• IT Support Analyst: The job duties of a computer support specialists can vary depending on the organization. These folks provide help to customers using a company's software or website or they could work internally in an IT department and focus on troubleshooting and supporting the employees of a company with their technology issues. While the median pay for a computer support specialist is relatively low for the field at $60,810 per year, your salary could be higher with increased responsibilities and advanced education like a master's degree.3
  • IT Systems Analyst: IT systems analysts, also called computer systems analysts or systems architects, work on a broader scale than IT business analysts to make sure the network and computer systems of an entire organization operate at peak efficiency. They analyze technology used by an organization to ensure customers are able to access business services as expected and look for opportunities for improvement of operations using data modeling and the like. IT systems analysts might specialize in the computer systems used in one industry, for example, you could specialize in financial software, health care software or manufacturing software. Computer systems analysts average salaries of $103,800 annually and have a healthy projected job growth rate of 10%.4

Specializations and Advanced Roles

IT analysts can find many opportunities for specialization and advancement in the field. As you accrue experience and refine your skills, you can navigate towards more complex and high-impact roles. Specialization can help you find leadership roles or advance and take on greater leadership and strategic responsibilities. Here are a couple of specialized/advanced paths:

  • Cloud computing architect
  • Network administrator
  • Web developer
  • Full stack developer

The journey to these advanced roles often begins with a solid foundation in IT analysis, augmented by continuous learning and specialization. Programs like Marquette University's M.S. in Computer and Information Science not only lay the groundwork but also offer pathways for students to explore these advanced disciplines. Through specialized coursework and real-world projects, students are prepared to ascend to high-level roles within the IT industry, ready to tackle contemporary challenges with innovative solutions.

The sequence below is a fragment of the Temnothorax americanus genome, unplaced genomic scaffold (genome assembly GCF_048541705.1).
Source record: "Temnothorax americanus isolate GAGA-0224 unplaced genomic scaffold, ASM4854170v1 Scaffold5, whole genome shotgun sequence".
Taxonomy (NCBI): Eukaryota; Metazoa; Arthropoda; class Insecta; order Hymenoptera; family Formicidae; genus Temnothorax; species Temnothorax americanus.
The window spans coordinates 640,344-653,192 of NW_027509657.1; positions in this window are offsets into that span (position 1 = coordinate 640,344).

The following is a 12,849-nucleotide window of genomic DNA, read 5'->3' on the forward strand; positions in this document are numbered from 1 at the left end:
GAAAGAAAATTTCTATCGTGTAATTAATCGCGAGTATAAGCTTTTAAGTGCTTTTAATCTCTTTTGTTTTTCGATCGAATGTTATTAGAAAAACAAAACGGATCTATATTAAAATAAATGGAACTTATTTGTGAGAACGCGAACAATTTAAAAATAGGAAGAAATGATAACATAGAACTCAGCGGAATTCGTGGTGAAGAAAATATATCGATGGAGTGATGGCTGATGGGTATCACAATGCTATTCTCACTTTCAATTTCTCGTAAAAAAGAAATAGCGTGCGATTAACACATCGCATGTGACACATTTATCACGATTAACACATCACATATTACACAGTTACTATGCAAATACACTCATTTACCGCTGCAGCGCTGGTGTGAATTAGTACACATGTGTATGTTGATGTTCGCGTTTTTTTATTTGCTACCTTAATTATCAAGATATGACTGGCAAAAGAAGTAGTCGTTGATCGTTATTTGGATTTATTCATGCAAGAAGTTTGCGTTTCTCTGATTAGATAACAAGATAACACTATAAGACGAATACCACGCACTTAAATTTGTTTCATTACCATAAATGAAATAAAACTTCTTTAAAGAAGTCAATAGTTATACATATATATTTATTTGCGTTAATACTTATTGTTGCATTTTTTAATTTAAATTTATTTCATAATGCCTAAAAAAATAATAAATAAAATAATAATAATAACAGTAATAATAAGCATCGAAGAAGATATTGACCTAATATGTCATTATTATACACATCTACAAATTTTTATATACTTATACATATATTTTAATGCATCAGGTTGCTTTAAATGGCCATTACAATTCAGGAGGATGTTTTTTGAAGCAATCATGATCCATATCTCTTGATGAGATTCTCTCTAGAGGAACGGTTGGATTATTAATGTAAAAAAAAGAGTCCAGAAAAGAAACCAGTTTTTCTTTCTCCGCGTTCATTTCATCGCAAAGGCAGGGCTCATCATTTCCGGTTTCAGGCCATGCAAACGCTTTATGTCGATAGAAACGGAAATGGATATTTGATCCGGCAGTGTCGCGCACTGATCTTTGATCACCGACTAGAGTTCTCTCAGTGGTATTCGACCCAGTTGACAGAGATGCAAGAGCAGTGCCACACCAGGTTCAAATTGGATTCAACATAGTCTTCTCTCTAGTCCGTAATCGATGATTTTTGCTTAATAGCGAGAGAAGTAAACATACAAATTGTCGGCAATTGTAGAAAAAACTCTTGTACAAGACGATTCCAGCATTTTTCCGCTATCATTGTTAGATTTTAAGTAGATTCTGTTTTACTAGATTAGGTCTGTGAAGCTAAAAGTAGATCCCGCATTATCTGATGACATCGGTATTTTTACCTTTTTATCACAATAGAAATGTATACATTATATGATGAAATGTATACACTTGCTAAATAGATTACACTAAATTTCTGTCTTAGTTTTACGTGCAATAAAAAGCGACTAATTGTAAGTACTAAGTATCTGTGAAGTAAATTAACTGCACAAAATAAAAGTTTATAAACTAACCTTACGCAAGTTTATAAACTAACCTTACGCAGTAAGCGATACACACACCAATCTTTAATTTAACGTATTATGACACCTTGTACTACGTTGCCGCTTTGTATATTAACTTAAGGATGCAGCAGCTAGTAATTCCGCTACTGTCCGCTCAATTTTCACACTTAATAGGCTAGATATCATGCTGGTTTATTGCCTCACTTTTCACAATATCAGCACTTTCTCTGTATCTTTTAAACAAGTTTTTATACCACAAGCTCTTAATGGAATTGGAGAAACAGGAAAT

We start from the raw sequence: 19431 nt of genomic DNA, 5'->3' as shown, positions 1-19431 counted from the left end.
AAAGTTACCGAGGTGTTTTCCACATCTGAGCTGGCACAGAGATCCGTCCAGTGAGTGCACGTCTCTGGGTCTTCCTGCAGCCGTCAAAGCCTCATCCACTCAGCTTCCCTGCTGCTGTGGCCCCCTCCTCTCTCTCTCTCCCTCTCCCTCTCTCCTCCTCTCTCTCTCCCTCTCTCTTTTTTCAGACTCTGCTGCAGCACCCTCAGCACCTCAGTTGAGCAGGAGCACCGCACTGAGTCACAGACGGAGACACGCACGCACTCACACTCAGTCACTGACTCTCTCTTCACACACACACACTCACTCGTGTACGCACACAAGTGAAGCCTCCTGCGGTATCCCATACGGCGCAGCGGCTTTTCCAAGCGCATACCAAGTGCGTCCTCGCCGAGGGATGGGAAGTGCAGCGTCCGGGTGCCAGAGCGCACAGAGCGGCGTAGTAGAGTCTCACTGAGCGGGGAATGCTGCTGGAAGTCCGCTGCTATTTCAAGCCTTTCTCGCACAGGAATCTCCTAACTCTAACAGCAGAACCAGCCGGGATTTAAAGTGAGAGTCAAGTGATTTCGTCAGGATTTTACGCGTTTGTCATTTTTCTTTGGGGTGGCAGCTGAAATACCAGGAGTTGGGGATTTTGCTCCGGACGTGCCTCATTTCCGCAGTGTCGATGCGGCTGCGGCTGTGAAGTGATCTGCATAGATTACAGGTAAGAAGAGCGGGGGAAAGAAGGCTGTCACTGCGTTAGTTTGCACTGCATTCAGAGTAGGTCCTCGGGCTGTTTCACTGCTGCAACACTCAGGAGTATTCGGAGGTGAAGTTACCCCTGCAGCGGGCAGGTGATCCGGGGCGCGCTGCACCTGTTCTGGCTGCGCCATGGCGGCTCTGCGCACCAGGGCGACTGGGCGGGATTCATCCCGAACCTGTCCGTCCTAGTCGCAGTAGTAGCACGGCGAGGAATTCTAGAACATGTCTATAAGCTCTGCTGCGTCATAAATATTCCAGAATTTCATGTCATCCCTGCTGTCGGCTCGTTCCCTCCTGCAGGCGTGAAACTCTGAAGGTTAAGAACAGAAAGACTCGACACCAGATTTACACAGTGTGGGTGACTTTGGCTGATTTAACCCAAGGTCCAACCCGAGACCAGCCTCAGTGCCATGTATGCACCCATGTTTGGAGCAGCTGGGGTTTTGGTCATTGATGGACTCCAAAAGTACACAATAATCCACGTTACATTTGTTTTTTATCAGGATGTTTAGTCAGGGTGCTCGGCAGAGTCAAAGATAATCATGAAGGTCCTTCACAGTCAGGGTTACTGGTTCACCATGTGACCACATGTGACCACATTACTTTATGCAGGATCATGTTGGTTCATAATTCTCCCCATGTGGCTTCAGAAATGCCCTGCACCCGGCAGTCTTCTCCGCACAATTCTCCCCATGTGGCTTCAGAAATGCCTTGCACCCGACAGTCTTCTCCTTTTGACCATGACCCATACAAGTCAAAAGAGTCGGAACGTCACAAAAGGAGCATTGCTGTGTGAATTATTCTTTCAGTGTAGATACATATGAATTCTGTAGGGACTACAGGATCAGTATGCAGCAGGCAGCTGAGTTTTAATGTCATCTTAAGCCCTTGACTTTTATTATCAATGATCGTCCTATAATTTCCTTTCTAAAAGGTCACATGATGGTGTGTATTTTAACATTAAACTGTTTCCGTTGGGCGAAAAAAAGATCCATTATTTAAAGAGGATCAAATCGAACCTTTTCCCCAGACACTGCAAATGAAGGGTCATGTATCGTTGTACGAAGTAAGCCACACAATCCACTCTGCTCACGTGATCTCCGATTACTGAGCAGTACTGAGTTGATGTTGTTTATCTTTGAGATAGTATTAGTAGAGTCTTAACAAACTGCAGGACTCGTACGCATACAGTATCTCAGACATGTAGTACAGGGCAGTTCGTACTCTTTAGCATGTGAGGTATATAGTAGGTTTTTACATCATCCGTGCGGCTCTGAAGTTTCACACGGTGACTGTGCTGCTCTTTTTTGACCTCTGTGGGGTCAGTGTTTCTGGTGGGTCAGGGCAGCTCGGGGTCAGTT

Educational Pathways and Continuous Learning

In the ever-evolving tech industry, lifelong learning is not just encouraged; it’s essential. For aspiring IT analysts, advancing their education and skills ensures they remain at the forefront of innovation and industry trends to be indispensable to their organizations. Here are options for those looking to deepen their expertise and propel their careers forward as IT and data analysts:

  • Advanced degrees: Enrolling in an graduate degree program, such as the M.S. in Computer and Information Science from Marquette University, provides a comprehensive understanding of both theoretical and practical aspects of technology. Plus it will put you in touch with faculty with years of hands-on experience within the industry and will help you build your network of IT professionals.
  • Certifications: Obtaining industry-recognized certifications can significantly enhance an IT analyst's credibility. Noteworthy certifications include Certified Information Systems Security Professional (CISSP), CompTIA Security+, and Certified Data Professional (CDP).